Monday, April 30, 2012
There's a tension and a mystery that I've accepted that really isn't supposed to be a tension or a mystery. It's the fact of ongoing sin in a believer's life.
Let me explain. This Christian life gets me down. I'm always expecting to turn a corner and become a real Christian. I wait for a magical touch from God, a moment in time when I completely let go of my sinful habits and addictions and live fully for Christ. The victorious Christian life is what I want. And when I have it, I think I won't have to wrestle with the issue of assurance anymore. The gospels gone all topsy-turvy on me.
Our neighbors were over the other day, and one mentioned that the problem for every Christian is ongoing sin. He'd been "saved" into a victorious Christian community, one which accepted God's forgiveness on the cross as a starting point and then sought victory.
My guess is it was hardly a Christian community. When Christians find they can't live without sin, they put up rules, and when they break the rules, they either make more or go into hiding. Christians, since they're human, are absolute experts at hiding, and not only that but we'll use the Christian religious language to spiritualize certain sins. And don't even get me started on Americanized Christianity again, that praises over-work, self-righteousness, numbers and charts, charisma, shovenism, wealth, status and everything external.
But the sort of community my neighbor was involved in left no room to really deal with ongoing sin. And as I've been thinking about it, I don't either. I say stuff like, "One day I will be free from this sin struggle, but for now I have to live in the tension of the 'now but not yet.' It's a mystery that I continue to sin. I must just not be grateful enough for my salvation to stop sinning."
There's truth in the statement above, but the core thing I'm beginning to realize is that apart from Christ, sin is all we know. Oh I do see goodness, but it's from afar in most cases.
Another thing I'm realizing is that sin stems from not believing in God's love. So this whole "now but not yet" can be used as a dismissive way of getting rid of the problem of continued sin and not really dealing with the issue.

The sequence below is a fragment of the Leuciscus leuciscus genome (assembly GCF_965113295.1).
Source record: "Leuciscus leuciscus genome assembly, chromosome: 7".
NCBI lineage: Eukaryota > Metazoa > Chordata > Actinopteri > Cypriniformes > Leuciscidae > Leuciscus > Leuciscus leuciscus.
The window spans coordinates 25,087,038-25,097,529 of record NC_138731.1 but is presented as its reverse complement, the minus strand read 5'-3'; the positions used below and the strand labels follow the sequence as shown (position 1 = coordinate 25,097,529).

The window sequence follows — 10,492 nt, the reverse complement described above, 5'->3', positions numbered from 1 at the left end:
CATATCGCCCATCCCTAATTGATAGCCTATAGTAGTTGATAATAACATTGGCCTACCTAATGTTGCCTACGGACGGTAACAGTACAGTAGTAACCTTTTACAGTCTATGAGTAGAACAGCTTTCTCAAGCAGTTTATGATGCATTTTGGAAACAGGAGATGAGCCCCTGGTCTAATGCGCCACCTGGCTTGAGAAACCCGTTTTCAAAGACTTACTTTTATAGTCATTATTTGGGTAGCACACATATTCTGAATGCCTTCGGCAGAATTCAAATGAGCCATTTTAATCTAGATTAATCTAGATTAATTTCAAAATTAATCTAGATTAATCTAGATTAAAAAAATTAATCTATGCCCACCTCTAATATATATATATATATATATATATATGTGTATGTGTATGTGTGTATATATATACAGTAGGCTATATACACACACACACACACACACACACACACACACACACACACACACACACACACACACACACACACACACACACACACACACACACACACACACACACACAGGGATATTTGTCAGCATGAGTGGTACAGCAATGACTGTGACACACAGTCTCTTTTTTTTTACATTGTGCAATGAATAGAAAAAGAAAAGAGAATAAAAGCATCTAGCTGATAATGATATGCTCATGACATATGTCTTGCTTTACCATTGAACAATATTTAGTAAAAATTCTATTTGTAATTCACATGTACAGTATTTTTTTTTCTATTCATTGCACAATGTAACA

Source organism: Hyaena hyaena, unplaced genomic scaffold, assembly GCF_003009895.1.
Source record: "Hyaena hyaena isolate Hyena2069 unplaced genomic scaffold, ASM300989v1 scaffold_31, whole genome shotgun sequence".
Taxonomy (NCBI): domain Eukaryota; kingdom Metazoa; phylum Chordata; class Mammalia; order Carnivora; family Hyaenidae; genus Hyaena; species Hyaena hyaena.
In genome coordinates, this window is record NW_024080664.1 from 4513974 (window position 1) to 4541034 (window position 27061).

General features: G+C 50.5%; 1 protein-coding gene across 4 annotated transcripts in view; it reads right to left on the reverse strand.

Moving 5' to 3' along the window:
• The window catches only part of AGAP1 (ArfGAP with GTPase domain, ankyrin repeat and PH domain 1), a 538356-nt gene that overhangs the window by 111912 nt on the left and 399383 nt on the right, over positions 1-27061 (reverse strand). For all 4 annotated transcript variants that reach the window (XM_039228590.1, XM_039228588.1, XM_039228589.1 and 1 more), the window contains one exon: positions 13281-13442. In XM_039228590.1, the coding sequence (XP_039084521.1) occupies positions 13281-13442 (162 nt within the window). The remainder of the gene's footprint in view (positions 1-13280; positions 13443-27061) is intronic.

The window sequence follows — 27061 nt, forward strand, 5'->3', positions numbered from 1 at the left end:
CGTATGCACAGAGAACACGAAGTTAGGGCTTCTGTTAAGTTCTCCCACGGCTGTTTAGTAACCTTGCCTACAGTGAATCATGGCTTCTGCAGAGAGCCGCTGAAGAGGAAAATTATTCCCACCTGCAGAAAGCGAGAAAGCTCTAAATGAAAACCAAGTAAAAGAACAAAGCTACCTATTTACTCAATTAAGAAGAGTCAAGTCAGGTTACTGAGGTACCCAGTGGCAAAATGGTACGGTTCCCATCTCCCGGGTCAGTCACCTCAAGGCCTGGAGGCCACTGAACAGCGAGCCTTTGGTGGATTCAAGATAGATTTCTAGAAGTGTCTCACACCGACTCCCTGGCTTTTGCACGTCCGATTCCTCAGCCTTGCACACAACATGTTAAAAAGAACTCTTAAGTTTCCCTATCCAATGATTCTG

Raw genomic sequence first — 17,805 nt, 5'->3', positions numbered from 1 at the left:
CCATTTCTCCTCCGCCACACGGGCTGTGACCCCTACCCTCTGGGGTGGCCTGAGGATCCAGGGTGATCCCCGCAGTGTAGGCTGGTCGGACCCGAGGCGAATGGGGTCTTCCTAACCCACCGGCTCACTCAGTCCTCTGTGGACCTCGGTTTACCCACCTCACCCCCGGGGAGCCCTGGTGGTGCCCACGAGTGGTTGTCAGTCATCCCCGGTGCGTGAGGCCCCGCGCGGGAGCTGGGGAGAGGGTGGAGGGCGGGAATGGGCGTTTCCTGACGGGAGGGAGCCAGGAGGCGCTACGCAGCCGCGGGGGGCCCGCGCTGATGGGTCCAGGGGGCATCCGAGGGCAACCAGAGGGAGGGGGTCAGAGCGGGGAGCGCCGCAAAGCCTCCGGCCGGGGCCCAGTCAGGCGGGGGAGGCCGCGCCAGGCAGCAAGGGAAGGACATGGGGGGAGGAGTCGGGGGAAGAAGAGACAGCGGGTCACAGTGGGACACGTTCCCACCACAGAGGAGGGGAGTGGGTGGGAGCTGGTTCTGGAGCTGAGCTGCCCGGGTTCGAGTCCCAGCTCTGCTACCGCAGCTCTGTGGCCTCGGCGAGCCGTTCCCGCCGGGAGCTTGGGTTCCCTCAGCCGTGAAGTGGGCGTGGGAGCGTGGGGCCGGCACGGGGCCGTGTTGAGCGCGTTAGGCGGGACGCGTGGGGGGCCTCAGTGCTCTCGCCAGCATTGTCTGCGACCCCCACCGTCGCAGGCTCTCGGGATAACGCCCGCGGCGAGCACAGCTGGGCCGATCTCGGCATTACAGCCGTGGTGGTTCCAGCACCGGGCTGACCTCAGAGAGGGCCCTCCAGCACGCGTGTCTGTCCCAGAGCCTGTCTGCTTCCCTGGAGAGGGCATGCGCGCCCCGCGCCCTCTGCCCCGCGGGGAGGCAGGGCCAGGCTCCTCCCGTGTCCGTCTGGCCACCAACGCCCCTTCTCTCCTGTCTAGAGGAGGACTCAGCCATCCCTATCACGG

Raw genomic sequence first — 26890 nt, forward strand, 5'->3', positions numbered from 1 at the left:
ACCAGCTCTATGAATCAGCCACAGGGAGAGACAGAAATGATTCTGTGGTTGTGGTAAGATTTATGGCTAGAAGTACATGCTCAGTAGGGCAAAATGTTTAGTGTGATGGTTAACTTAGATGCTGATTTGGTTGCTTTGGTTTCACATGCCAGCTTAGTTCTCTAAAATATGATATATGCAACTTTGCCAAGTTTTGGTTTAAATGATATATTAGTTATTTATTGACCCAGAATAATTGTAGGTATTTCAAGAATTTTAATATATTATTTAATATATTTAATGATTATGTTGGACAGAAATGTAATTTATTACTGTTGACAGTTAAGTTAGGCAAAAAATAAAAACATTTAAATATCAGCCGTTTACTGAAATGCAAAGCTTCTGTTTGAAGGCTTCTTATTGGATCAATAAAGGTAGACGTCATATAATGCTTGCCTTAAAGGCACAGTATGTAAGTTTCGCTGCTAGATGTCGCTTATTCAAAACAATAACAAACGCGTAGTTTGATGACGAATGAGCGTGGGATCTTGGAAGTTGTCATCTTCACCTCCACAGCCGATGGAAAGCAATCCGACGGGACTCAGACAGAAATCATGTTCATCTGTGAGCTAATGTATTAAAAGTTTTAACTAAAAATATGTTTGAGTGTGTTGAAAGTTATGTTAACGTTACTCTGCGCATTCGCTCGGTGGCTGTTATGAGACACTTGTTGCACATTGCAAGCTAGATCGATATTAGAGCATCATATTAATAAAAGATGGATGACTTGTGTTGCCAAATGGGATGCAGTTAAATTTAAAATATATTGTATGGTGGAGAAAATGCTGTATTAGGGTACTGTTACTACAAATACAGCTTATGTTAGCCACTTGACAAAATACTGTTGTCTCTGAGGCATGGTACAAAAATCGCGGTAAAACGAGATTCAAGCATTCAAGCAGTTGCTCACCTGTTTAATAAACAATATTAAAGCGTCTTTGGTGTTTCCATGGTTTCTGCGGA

The issue is God's unbelievable love and mercy. I believe that God loves me, barely. I've had very personal and empirical experiences of God's love, not to mention knowing the story of the cross my entire life. But the root of sin, my lack of belief that I am indeed loved, which includes being love-able, has eluded me for the longest time.
This is where the gospel gets really radical. Ongoing sin is not a problem for the Christian. Ongoing sin is to be expected. Sin is all the Christian used to know. Ongoing sin is the norm.
Belief in forgiveness, radical love and acceptance, perfect righteousness, is the exception. But it's what I press on to understand. It is what drives me to write. It is what I hope is the really real. It's what I've tasted. And it is why the gospel just gets better and better and better the deeper I go.
My hope needs to shift towards God and away from "sin-management." I want to grow deeper into his grace, deeper into his love, and if this means that I have to sin like a wild man outwardly, let it be. To know God is the Christian's goal.
If this truth strikes home, ongoing sin is not the main problem, rather lack of true knowledge and the love that cuts away at our self-sufficiency, self-pride, self-hate and self-fear is the problem. In the gospel we are freed from the greatest sin - our self-love problem.
Can we begin loving ourselves like God loves us and move away from loving ourselves like he doesn't?